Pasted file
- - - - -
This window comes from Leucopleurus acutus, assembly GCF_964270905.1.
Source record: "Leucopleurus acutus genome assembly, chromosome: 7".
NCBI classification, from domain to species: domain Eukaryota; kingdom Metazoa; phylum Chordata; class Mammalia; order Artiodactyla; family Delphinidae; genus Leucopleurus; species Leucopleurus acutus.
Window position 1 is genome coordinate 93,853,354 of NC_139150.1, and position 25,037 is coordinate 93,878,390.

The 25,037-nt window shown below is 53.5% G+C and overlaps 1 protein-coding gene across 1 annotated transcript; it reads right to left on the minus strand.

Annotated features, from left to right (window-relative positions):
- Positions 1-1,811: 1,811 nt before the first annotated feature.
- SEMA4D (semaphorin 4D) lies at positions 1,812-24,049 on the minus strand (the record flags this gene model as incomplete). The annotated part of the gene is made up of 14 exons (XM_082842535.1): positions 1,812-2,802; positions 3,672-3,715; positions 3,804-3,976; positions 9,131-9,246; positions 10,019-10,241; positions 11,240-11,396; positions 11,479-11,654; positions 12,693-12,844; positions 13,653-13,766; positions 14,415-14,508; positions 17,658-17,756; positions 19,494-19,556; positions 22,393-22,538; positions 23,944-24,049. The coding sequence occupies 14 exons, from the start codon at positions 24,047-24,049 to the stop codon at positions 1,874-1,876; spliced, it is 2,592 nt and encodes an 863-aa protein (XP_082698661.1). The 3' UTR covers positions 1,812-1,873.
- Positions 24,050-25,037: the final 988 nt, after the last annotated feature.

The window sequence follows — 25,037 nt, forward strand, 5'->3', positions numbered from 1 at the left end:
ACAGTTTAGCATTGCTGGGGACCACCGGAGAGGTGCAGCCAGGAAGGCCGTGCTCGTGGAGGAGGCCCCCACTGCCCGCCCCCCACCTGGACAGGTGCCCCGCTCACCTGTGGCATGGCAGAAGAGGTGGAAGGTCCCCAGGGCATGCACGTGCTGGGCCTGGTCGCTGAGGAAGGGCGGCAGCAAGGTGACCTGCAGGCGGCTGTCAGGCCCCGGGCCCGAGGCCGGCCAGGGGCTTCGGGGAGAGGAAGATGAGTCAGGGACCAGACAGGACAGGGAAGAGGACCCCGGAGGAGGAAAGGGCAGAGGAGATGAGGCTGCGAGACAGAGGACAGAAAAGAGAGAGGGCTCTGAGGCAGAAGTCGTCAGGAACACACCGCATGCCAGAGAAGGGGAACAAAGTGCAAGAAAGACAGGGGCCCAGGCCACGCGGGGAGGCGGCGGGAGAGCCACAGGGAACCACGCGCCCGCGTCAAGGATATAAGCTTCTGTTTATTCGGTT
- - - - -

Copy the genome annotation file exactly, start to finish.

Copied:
This window comes from Leucopleurus acutus, assembly GCF_964270905.1.
Source record: "Leucopleurus acutus genome assembly, chromosome: 7".
NCBI classification, from domain to species: domain Eukaryota; kingdom Metazoa; phylum Chordata; class Mammalia; order Artiodactyla; family Delphinidae; genus Leucopleurus; species Leucopleurus acutus.
Window position 1 is genome coordinate 93,853,354 of NC_139150.1, and position 25,037 is coordinate 93,878,390.

The 25,037-nt window shown below is 53.5% G+C and overlaps 1 protein-coding gene across 1 annotated transcript; it reads right to left on the minus strand.

Annotated features, from left to right (window-relative positions):
- Positions 1-1,811: 1,811 nt before the first annotated feature.
- SEMA4D (semaphorin 4D) lies at positions 1,812-24,049 on the minus strand (the record flags this gene model as incomplete). The annotated part of the gene is made up of 14 exons (XM_082842535.1): positions 1,812-2,802; positions 3,672-3,715; positions 3,804-3,976; positions 9,131-9,246; positions 10,019-10,241; positions 11,240-11,396; positions 11,479-11,654; positions 12,693-12,844; positions 13,653-13,766; positions 14,415-14,508; positions 17,658-17,756; positions 19,494-19,556; positions 22,393-22,538; positions 23,944-24,049. The coding sequence occupies 14 exons, from the start codon at positions 24,047-24,049 to the stop codon at positions 1,874-1,876; spliced, it is 2,592 nt and encodes an 863-aa protein (XP_082698661.1). The 3' UTR covers positions 1,812-1,873.
- Positions 24,050-25,037: the final 988 nt, after the last annotated feature.

The window sequence follows — 25,037 nt, forward strand, 5'->3', positions numbered from 1 at the left end:
ACAGTTTAGCATTGCTGGGGACCACCGGAGAGGTGCAGCCAGGAAGGCCGTGCTCGTGGAGGAGGCCCCCACTGCCCGCCCCCCACCTGGACAGGTGCCCCGCTCACCTGTGGCATGGCAGAAGAGGTGGAAGGTCCCCAGGGCATGCACGTGCTGGGCCTGGTCGCTGAGGAAGGGCGGCAGCAAGGTGACCTGCAGGCGGCTGTCAGGCCCCGGGCCCGAGGCCGGCCAGGGGCTTCGGGGAGAGGAAGATGAGTCAGGGACCAGACAGGACAGGGAAGAGGACCCCGGAGGAGGAAAGGGCAGAGGAGATGAGGCTGCGAGACAGAGGACAGAAAAGAGAGAGGGCTCTGAGGCAGAAGTCGTCAGGAACACACCGCATGCCAGAGAAGGGGAACAAAGTGCAAGAAAGACAGGGGCCCAGGCCACGCGGGGAGGCGGCGGGAGAGCCACAGGGAACCACGCGCCCGCGTCAAGGATATAAGCTTCTGTTTATTCGGTT